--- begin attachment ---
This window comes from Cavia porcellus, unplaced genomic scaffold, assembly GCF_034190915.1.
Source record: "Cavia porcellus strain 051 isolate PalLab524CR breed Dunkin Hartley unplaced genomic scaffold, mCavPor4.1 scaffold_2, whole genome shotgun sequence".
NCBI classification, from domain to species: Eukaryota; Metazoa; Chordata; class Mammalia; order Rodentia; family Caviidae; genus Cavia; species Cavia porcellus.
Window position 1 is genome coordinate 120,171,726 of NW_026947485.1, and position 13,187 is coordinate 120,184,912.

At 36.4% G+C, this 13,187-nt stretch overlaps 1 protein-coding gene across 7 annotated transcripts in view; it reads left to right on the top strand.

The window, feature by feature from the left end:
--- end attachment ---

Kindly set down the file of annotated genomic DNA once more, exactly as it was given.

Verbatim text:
This window comes from Cavia porcellus, unplaced genomic scaffold, assembly GCF_034190915.1.
Source record: "Cavia porcellus strain 051 isolate PalLab524CR breed Dunkin Hartley unplaced genomic scaffold, mCavPor4.1 scaffold_2, whole genome shotgun sequence".
NCBI classification, from domain to species: Eukaryota; Metazoa; Chordata; class Mammalia; order Rodentia; family Caviidae; genus Cavia; species Cavia porcellus.
Window position 1 is genome coordinate 120,171,726 of NW_026947485.1, and position 13,187 is coordinate 120,184,912.

At 36.4% G+C, this 13,187-nt stretch overlaps 1 protein-coding gene across 7 annotated transcripts in view; it reads left to right on the top strand.

The window, feature by feature from the left end: